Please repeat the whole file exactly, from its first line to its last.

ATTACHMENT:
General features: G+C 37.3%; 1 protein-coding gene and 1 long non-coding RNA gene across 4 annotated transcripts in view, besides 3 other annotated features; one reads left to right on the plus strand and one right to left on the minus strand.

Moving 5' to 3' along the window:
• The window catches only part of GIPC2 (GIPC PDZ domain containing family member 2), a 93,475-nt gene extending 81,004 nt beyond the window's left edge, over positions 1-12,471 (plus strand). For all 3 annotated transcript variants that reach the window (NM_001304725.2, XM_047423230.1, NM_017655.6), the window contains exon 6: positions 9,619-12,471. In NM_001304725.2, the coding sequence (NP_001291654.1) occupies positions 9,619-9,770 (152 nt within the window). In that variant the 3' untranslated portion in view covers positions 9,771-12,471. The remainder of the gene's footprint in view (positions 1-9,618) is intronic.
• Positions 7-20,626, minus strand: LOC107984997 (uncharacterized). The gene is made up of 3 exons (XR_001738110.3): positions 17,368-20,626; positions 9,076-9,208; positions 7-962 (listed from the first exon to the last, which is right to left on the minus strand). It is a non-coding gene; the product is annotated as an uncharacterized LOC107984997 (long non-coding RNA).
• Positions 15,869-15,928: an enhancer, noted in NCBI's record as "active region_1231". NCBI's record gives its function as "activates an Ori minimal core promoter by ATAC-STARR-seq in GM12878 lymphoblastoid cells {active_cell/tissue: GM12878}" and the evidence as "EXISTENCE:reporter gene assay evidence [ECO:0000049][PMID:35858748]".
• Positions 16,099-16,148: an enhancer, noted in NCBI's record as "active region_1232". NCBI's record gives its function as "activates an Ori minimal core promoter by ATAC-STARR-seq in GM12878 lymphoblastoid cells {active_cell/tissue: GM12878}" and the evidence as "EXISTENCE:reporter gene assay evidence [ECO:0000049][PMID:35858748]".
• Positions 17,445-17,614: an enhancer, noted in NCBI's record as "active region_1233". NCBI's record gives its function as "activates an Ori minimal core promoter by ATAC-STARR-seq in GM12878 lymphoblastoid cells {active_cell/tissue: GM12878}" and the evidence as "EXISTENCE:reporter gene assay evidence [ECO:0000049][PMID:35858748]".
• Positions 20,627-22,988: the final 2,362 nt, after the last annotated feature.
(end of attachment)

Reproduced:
General features: G+C 37.3%; 1 protein-coding gene and 1 long non-coding RNA gene across 4 annotated transcripts in view, besides 3 other annotated features; one reads left to right on the plus strand and one right to left on the minus strand.

Moving 5' to 3' along the window:
• The window catches only part of GIPC2 (GIPC PDZ domain containing family member 2), a 93,475-nt gene extending 81,004 nt beyond the window's left edge, over positions 1-12,471 (plus strand). For all 3 annotated transcript variants that reach the window (NM_001304725.2, XM_047423230.1, NM_017655.6), the window contains exon 6: positions 9,619-12,471. In NM_001304725.2, the coding sequence (NP_001291654.1) occupies positions 9,619-9,770 (152 nt within the window). In that variant the 3' untranslated portion in view covers positions 9,771-12,471. The remainder of the gene's footprint in view (positions 1-9,618) is intronic.
• Positions 7-20,626, minus strand: LOC107984997 (uncharacterized). The gene is made up of 3 exons (XR_001738110.3): positions 17,368-20,626; positions 9,076-9,208; positions 7-962 (listed from the first exon to the last, which is right to left on the minus strand). It is a non-coding gene; the product is annotated as an uncharacterized LOC107984997 (long non-coding RNA).
• Positions 15,869-15,928: an enhancer, noted in NCBI's record as "active region_1231". NCBI's record gives its function as "activates an Ori minimal core promoter by ATAC-STARR-seq in GM12878 lymphoblastoid cells {active_cell/tissue: GM12878}" and the evidence as "EXISTENCE:reporter gene assay evidence [ECO:0000049][PMID:35858748]".
• Positions 16,099-16,148: an enhancer, noted in NCBI's record as "active region_1232". NCBI's record gives its function as "activates an Ori minimal core promoter by ATAC-STARR-seq in GM12878 lymphoblastoid cells {active_cell/tissue: GM12878}" and the evidence as "EXISTENCE:reporter gene assay evidence [ECO:0000049][PMID:35858748]".
• Positions 17,445-17,614: an enhancer, noted in NCBI's record as "active region_1233". NCBI's record gives its function as "activates an Ori minimal core promoter by ATAC-STARR-seq in GM12878 lymphoblastoid cells {active_cell/tissue: GM12878}" and the evidence as "EXISTENCE:reporter gene assay evidence [ECO:0000049][PMID:35858748]".
• Positions 20,627-22,988: the final 2,362 nt, after the last annotated feature.